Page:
Self-styled 'post-modernist' challenges traditional doctrine REBEL PRIEST

April 08, 1994|By Frank P.L. Somerville | Frank P.L. Somerville,Sun Staff Writer

The Rev. Matthew Fox's admirers -- and they are legion -- have placed him in some illustrious company. And with a wry, self-deprecating laugh at his admitted immodesty, this rebel Roman Catholic priest agrees with his admirers.

The company? St. Thomas Aquinas, Galileo, Meister Eckhart, St. Teresa of Avila and St. John of the Cross for starters.

Add some of Father Fox's celebrated contemporaries: Liberation theologian Leonardo Boff, moral theologian Charles Curran, poet-bishop Pedro Casaladaliga.

What do they have in common, these pioneering, unconventional, even controversial Catholic thinkers and writers, past and present?

All were -- or are -- "silenced" by the Vatican.

The hush can be pure abstraction, of course. Despite his expulsion in 1992 (for "disobedience") from the Dominican religious order of which he was so long an international star, and the Vatican's formal withdrawal of his right to offer Mass and perform the sacraments, Father Fox, 53, continues to crank out theological best sellers.

He attracts big crowds of Catholics and non-Catholics to his lectures and seminars. He is a celebrity on the faculty of a small Catholic liberal arts college in Oakland, Calif.

On Sunday he will be holding forth in Columbia, Howard County.

In a telephone interview from a rented island retreat in Puget Sound, where he's been working on his autobiography, Father Fox said his relations with Pope John Paul II remain as strained as those of another dissident priest, exiled Haitian President Jean-Bertrand Aristide.

"I'm in the same boat as Aristide," Father Fox says. "We're both learning what limbo is."

It is the pope's ban on priests in politics that applies to Father Aristide, whose radical theology and grass-roots Catholic movement in Haiti were often in conflict with the conservative church establishment.

But there is a conflict. When they were ordained, both men were told they were priests forever. "They can't take the priesthood away," says Father Fox. "I'll pray with those who want to pray with me."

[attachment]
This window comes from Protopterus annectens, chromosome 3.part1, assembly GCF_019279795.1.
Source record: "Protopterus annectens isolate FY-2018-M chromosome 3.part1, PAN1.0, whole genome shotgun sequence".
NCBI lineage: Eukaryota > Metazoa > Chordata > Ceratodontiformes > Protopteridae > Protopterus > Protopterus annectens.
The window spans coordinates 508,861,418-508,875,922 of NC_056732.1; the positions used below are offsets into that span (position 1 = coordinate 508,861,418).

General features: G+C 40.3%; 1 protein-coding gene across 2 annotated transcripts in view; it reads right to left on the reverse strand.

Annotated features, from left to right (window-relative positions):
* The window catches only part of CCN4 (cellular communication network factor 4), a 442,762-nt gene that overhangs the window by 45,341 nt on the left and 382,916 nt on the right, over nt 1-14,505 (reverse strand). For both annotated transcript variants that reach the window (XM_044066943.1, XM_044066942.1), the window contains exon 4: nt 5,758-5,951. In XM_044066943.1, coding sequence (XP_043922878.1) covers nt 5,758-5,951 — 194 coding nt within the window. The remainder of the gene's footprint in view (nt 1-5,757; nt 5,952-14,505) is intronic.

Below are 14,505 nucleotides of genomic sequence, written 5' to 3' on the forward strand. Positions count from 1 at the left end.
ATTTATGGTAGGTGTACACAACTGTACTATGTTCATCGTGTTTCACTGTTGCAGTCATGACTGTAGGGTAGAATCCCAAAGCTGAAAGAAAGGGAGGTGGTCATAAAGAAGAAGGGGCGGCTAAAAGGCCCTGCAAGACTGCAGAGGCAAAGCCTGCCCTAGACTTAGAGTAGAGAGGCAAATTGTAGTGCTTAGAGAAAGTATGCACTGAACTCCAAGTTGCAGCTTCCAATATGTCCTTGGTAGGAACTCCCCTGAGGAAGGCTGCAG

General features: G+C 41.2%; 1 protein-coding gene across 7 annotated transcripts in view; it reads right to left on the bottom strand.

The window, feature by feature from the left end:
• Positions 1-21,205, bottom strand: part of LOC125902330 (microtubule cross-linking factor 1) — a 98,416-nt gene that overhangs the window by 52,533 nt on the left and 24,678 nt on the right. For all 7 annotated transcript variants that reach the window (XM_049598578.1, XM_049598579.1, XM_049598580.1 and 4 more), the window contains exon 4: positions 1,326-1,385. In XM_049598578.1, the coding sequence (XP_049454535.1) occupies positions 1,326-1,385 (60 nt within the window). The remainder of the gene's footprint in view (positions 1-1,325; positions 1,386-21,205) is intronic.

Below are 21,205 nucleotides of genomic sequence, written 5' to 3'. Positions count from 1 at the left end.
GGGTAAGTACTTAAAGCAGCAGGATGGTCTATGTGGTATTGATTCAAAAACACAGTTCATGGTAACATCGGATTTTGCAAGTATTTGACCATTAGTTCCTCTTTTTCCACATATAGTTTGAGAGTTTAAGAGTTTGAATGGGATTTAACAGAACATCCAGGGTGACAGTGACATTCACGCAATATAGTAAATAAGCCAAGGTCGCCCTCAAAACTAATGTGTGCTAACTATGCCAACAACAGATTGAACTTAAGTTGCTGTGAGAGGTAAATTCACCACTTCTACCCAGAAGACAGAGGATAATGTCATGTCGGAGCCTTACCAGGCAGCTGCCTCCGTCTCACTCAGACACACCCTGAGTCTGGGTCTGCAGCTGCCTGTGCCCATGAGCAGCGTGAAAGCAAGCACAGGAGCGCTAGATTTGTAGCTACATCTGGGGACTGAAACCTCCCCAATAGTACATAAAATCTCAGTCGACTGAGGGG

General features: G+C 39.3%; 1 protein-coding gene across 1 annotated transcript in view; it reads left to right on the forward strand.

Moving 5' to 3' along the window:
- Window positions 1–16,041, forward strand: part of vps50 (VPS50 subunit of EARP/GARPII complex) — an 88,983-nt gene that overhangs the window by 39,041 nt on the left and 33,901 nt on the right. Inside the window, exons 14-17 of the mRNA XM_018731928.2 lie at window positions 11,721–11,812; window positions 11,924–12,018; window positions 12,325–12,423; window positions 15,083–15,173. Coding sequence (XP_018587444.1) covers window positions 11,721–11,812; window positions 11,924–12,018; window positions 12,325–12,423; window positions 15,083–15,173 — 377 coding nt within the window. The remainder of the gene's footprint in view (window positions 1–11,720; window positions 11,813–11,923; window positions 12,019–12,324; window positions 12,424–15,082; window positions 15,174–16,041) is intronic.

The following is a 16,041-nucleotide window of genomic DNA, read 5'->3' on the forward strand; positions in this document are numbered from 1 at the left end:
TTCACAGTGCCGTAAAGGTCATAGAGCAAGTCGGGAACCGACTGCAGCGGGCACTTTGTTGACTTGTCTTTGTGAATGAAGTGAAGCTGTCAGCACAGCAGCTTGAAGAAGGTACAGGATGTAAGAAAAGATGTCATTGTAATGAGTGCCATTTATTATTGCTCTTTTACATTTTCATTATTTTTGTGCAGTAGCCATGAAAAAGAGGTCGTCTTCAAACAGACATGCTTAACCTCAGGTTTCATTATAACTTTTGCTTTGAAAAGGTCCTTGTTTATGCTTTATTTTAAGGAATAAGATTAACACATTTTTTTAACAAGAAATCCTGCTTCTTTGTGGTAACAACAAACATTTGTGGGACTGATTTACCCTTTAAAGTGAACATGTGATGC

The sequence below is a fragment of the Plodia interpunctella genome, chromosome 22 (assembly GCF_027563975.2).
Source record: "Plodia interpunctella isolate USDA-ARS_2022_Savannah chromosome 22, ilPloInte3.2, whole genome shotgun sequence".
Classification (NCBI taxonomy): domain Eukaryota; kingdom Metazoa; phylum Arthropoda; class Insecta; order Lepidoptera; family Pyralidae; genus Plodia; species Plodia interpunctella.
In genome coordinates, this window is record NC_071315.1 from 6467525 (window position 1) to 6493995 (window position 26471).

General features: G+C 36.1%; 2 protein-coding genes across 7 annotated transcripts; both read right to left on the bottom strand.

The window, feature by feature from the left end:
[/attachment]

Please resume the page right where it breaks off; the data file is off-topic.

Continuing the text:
The most usual criticism of Father Fox's books, from other liberal Catholic theologians as well as the conservative watchdogs at the Vatican, is that they are a pandering blend of New Age pop culture and Christian mysticism -- lightweight if not heretical.

Lawrence Wright of New Yorker magazine, in his book "Saints and Sinners" published last year, describes a "bravura Matthew Fox performance" for an idolizing audience at his Institute in Culture and Creation Spirituality on the campus of Holy Names College in Oakland.

"But was it Catholic?" Mr. Wright wonders. "Was it Christian? Was it even religious? Or was it just a feel-good New Age spiel tailored to make the yuppies feel better about themselves, a designer theology for the millennium -- God Lite for the free-floating middle class?"

In a 1989 issue of Listening, a Dominican magazine started by Father Fox in his student days, fellow academics were less than kind.

"Fox's representations of historical figures and movements tend to be caricatures," wrote Tiina Allik, adding that the priest "finds it tactically and rhetorically useful to sweep complexities under the rug."

Roberto S. Goizueta wrote that, "far from being counter-cultural," the Fox message "extols eroticism, sensuality, enjoyment of the physical world, the individual over . . . institutions" and, as such, is "but one more technique to be purchased by bored middle-class consumers in their ongoing search for meaning and self-fulfillment, without any threat to their lifestyle."

Unkindest criticism

Father Fox says it was the blistering criticism by feminist theologian Rosemary Radford Ruether that hurt the most, as he considers her a kindred spirit. She wrote in 1990 that his work was "superficial and lacking in historical and spiritual depth."

The constant refrain that he is part of the New Age causes Father Fox to bristle. "That label comes from lazy journalists," he says. "I'm not at home with the New Age. I'm different, although in some respects our goals are the same. Many New Age followers are ex-Jews and ex-Catholics looking for mysticism."

It is little wonder the label is attached to him, however. A masseuse, a Zen Buddhist, a yoga teacher and the self-described witch Starhawk have been on his faculty at the "creation spirituality" center in Oakland, which seeks to combine the insights of Christian mystics, environmentalists, feminists and American Indians.

He prefers the "post-modernist" label. "I'm an intuitive person," Father Fox says. "I am looking at the past with new eyes. I derive so much energy from the Middle Ages."

Father Fox acknowledges his position on abortion may seem contradictory. "I'm against it in principle, but even more, I'm against the government forbidding abortions," he says.

"I am in favor of abortion clinics and making them as safe as possible to minimize loss of life."

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